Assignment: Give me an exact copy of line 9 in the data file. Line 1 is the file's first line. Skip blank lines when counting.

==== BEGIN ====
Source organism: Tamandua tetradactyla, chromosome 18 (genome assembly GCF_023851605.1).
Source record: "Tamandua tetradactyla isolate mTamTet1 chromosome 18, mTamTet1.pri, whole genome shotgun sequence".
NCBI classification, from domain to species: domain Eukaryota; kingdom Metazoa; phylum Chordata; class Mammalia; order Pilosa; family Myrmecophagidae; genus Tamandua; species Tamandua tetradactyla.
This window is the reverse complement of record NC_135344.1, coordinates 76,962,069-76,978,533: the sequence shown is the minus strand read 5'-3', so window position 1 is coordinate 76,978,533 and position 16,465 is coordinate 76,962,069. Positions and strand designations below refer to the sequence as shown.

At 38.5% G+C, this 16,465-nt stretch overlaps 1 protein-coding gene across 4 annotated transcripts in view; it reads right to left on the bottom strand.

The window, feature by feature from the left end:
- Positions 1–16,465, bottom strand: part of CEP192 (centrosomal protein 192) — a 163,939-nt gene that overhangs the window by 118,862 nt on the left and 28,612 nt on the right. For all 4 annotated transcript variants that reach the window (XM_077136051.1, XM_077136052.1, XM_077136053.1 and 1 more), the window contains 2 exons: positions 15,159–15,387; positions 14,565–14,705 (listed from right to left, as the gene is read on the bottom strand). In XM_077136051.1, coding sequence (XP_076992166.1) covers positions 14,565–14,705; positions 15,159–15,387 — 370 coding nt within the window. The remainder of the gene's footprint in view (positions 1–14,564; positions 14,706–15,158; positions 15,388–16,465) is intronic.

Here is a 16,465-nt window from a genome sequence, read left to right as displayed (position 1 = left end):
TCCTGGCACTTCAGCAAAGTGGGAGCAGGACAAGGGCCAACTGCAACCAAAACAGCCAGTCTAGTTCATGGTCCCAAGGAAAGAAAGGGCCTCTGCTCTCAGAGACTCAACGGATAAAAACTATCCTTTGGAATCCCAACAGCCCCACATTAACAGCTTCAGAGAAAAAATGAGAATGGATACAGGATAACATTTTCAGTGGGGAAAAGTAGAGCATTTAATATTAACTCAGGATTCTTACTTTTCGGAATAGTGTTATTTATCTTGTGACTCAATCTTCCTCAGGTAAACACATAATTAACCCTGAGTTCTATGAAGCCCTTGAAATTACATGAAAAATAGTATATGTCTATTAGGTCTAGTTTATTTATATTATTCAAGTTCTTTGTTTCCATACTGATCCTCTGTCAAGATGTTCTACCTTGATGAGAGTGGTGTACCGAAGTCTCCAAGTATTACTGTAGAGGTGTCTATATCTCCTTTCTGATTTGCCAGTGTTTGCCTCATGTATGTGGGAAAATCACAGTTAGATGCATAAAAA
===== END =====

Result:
TCCTGGCACTTCAGCAAAGTGGGAGCAGGACAAGGGCCAACTGCAACCAAAACAGCCAGTCTAGTTCATGGTCCCAAGGAAAGAAAGGGCCTCTGCTCTCAGAGACTCAACGGATAAAAACTATCCTTTGGAATCCCAACAGCCCCACATTAACAGCTTCAGAGAAAAAATGAGAATGGATACAGGATAACATTTTCAGTGGGGAAAAGTAGAGCATTTAATATTAACTCAGGATTCTTACTTTTCGGAATAGTGTTATTTATCTTGTGACTCAATCTTCCTCAGGTAAACACATAATTAACCCTGAGTTCTATGAAGCCCTTGAAATTACATGAAAAATAGTATATGTCTATTAGGTCTAGTTTATTTATATTATTCAAGTTCTTTGTTTCCATACTGATCCTCTGTCAAGATGTTCTACCTTGATGAGAGTGGTGTACCGAAGTCTCCAAGTATTACTGTAGAGGTGTCTATATCTCCTTTCTGATTTGCCAGTGTTTGCCTCATGTATGTGGGAAAATCACAGTTAGATGCATAAAAA